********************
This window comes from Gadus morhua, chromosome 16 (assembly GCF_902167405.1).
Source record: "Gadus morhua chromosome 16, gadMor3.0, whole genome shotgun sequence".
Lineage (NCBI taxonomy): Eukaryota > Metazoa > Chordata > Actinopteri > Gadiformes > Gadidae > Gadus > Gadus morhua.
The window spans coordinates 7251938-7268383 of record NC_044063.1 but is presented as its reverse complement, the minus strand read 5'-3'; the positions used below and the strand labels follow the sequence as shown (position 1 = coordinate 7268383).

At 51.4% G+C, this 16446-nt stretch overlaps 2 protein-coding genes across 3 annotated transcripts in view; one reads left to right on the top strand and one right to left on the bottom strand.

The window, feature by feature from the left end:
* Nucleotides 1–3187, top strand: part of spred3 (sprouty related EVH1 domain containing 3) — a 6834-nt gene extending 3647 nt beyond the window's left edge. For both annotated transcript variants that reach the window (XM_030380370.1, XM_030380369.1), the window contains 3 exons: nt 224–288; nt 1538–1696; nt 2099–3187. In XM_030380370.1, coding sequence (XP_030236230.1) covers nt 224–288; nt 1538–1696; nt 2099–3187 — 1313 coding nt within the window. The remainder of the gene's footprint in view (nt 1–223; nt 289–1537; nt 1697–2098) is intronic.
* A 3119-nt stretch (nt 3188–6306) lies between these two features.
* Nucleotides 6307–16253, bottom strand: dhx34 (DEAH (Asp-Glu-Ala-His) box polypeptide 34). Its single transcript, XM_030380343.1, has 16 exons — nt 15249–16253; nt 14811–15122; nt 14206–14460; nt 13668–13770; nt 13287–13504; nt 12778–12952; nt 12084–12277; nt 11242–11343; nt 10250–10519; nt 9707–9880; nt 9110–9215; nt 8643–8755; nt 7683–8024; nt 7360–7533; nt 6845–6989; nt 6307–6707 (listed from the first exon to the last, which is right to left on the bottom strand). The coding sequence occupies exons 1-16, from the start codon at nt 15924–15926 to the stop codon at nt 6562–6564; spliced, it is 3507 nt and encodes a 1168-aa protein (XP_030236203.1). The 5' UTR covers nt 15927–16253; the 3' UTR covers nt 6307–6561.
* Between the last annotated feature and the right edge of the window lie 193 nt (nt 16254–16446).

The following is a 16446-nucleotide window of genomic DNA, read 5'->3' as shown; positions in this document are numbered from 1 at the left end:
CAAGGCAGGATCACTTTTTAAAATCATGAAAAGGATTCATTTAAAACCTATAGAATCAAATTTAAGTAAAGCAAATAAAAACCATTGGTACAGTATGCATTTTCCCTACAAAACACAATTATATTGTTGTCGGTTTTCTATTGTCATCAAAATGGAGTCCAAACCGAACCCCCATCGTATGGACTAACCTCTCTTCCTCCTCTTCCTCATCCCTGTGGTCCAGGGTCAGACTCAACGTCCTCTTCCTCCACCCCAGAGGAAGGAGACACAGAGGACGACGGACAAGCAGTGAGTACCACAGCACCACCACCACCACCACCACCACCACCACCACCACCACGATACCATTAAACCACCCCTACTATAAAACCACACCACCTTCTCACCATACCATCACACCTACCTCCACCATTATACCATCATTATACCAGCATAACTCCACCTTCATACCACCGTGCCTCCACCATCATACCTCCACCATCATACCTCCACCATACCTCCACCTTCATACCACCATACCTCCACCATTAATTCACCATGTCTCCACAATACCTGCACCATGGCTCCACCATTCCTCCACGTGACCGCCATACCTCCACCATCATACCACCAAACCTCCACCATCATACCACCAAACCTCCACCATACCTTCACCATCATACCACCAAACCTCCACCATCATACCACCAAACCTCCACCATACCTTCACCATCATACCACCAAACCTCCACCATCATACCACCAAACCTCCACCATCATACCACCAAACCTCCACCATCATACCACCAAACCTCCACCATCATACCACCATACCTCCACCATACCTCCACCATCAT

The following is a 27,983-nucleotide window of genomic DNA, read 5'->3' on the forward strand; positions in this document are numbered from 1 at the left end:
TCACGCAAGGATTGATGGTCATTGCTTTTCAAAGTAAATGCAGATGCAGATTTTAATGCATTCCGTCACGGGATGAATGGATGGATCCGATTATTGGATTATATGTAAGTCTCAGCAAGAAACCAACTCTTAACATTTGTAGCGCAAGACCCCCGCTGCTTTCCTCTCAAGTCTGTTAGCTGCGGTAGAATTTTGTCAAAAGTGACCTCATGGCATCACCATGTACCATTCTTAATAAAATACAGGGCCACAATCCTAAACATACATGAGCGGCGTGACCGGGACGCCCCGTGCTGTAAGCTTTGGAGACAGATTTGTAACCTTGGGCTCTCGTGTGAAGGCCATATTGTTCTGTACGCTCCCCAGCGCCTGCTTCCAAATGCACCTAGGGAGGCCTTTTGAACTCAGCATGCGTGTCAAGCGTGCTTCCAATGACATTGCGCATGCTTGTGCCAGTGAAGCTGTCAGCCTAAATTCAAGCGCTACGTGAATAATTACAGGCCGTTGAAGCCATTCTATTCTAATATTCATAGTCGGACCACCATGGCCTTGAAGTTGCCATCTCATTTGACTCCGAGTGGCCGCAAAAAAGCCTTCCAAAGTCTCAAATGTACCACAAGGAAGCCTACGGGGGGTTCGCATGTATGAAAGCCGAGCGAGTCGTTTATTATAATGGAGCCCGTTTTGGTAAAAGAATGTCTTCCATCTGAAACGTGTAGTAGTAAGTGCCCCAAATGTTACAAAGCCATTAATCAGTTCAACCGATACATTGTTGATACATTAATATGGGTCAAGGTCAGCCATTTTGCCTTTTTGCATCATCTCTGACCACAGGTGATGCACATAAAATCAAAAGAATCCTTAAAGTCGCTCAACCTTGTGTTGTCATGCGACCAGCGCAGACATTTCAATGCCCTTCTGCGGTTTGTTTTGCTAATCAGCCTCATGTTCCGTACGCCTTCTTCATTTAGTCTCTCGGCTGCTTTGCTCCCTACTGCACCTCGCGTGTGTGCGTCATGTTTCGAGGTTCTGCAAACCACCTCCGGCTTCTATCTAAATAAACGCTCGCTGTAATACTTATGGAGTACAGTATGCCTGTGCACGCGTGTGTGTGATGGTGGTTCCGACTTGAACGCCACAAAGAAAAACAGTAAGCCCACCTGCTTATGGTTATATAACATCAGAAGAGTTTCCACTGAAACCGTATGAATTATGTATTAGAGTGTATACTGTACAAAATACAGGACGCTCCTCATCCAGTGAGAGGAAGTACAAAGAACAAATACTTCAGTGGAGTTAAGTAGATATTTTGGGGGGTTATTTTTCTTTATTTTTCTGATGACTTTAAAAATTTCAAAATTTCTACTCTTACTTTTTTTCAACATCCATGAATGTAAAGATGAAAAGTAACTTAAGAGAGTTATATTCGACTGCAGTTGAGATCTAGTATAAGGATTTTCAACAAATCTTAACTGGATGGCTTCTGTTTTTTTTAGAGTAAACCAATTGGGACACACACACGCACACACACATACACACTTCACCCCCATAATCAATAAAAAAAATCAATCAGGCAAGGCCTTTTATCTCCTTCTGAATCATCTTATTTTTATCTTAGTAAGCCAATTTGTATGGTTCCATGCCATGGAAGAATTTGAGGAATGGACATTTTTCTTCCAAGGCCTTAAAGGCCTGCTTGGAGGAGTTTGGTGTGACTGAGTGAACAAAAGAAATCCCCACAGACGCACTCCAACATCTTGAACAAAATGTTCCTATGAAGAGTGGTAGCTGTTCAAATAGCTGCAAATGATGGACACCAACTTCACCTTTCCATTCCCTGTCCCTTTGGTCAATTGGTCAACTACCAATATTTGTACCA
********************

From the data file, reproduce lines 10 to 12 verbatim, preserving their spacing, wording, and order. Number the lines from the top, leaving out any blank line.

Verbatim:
* Between the last annotated feature and the right edge of the window lie 193 nt (nt 16254–16446).

The following is a 16446-nucleotide window of genomic DNA, read 5'->3' as shown; positions in this document are numbered from 1 at the left end:
CAAGGCAGGATCACTTTTTAAAATCATGAAAAGGATTCATTTAAAACCTATAGAATCAAATTTAAGTAAAGCAAATAAAAACCATTGGTACAGTATGCATTTTCCCTACAAAACACAATTATATTGTTGTCGGTTTTCTATTGTCATCAAAATGGAGTCCAAACCGAACCCCCATCGTATGGACTAACCTCTCTTCCTCCTCTTCCTCATCCCTGTGGTCCAGGGTCAGACTCAACGTCCTCTTCCTCCACCCCAGAGGAAGGAGACACAGAGGACGACGGACAAGCAGTGAGTACCACAGCACCACCACCACCACCACCACCACCACCACCACCACCACGATACCATTAAACCACCCCTACTATAAAACCACACCACCTTCTCACCATACCATCACACCTACCTCCACCATTATACCATCATTATACCAGCATAACTCCACCTTCATACCACCGTGCCTCCACCATCATACCTCCACCATCATACCTCCACCATACCTCCACCTTCATACCACCATACCTCCACCATTAATTCACCATGTCTCCACAATACCTGCACCATGGCTCCACCATTCCTCCACGTGACCGCCATACCTCCACCATCATACCACCAAACCTCCACCATCATACCACCAAACCTCCACCATACCTTCACCATCATACCACCAAACCTCCACCATCATACCACCAAACCTCCACCATACCTTCACCATCATACCACCAAACCTCCACCATCATACCACCAAACCTCCACCATCATACCACCAAACCTCCACCATCATACCACCAAACCTCCACCATCATACCACCATACCTCCACCATACCTCCACCATCAT